College was a pioneer in training women aviators by Holly Menzie MBA ’06
“Oh, the day I soloed, high above the world, by myself and able to enjoy the view of miles and miles. . .” This is the way Phoebe Ann (Ford) Hamlin ‘39 described her first solo flight. Hamlin was one of the Lake Erie students who learned to fly through the aviation program offered by the College beginning in 1935. At that time, students could take courses in aviation as an extracurricular activity in the physical education department. Thirty students enrolled the first year and were taught by licensed pilots from the Meinke-Eldred School of Aviation in Willoughby. In their weekly classes held on campus, the girls studied groundwork, fundamentals of flying and the theory of aeronautics. There was also instruction on weather conditions, parachutes, instruments and radio as well as lectures by experienced pilots. At the end of the ground school, every student experienced two hours of actual flying, sharing the controls with an instructor. Jane (Menke) Snyders Meek ’40 was one of the Lake Erie students who was active in the Aviation Club. Jane described her flight as follows: “My first airplane ride was with the program. It was in a two-seater open cockpit with dual controls. We felt important ‘flying’ the plane with the dual controls. We wore a suit like Amelia Earhart or a pair of riding jodhpurs,” Meek said.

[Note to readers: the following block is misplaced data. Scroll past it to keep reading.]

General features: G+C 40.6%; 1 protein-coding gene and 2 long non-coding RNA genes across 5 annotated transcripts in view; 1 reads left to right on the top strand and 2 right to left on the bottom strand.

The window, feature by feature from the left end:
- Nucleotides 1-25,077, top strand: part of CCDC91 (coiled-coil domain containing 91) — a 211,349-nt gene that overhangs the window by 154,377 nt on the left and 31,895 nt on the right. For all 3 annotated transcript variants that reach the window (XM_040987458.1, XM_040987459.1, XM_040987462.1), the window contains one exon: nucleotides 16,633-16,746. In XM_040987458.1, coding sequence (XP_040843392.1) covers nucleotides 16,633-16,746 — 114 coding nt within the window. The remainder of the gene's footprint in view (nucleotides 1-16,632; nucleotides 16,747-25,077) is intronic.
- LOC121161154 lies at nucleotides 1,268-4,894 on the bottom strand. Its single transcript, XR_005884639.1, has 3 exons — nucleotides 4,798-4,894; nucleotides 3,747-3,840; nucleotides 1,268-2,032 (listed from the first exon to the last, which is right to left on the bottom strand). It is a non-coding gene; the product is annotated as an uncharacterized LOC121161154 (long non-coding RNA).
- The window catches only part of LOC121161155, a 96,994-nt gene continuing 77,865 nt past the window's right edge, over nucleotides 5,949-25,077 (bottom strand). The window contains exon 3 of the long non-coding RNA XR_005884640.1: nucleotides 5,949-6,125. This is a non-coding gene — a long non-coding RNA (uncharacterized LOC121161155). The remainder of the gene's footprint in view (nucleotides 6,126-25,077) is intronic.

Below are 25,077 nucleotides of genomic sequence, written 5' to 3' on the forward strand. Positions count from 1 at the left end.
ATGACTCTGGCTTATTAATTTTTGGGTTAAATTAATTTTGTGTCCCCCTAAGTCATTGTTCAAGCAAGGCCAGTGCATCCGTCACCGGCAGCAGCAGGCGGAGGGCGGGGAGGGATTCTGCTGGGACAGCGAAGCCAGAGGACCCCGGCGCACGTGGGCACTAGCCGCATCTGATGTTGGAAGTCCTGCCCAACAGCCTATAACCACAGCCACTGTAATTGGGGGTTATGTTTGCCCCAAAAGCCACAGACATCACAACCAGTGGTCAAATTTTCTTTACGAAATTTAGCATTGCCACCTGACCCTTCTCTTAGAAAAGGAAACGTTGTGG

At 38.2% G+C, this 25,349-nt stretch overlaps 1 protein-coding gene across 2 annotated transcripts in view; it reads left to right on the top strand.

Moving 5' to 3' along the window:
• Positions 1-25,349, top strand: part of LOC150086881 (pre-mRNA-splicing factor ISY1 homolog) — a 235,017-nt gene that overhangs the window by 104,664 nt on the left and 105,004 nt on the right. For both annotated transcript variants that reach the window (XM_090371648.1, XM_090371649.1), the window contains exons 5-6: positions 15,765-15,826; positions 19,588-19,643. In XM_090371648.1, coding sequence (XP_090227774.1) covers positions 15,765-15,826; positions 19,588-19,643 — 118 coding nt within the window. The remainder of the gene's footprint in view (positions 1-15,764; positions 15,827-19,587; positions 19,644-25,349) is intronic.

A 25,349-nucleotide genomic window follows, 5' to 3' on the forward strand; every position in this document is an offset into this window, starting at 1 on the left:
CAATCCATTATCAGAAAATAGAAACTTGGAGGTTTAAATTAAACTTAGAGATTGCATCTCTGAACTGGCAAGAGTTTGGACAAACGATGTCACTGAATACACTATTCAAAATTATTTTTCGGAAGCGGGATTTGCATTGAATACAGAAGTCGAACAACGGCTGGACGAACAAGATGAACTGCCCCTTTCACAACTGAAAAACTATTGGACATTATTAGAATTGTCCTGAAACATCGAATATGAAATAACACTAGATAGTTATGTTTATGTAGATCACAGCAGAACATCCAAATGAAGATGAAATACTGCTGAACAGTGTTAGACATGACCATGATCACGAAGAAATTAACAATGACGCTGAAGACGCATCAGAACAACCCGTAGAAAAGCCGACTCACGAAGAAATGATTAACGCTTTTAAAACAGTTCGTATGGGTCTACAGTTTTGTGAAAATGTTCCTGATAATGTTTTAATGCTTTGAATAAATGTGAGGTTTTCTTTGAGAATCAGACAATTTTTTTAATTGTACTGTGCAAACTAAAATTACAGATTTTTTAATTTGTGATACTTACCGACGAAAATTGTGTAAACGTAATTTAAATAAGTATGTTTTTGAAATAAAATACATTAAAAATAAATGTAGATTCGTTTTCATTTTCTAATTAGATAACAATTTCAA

William Uhle, instructor of the ground school classes, said his job was to make the girl feel at home in the air before she ever left the ground. Then, after going up, she would recognize additional factors she needed to understand, and which would clear up in ground school. (Christian Science Monitor, May 7, 1940) Dewey Eldred, considered one of the safest fliers in the nation in the 1940s, was in charge of the flying program at Lost Nation Airport. “We are showing once and for all,” Eldred said, “that any group of alert, intelligent young women can learn to fly as rapidly and as carefully as a similar group of young men.” (Christian Science Monitor, May 7, 1940) Ruth Bartlett, professor of physical education at the College, began the aviation program in response to the demand she foresaw for workers in the industry. “That flying is the coming means of travel is no longer a question,” Bartlett said. “Women will undoubtedly be employed in many phases of the whole industry of airship building and airline travel.” (Lake Erie College Bulletin, April 1936) After the first year, Lake Erie College organized an Aviation Club. This group became affiliated with the National Intercollegiate Flying Club, which was a member of the National Aeronautics Association. Lake Erie College was the first college for women to receive this official recognition. (Lake Erie College Bulletin, July 1936) The Aviation Club brought Amelia Earhart, “First Lady of the Air,” to campus on Oct. 29, 1936. Following dinner in the dining room in College Hall, Earhart lectured on “Aviation Adventures” in Morley Music Building. After the lecture, Continued on next page LAKE ERIE
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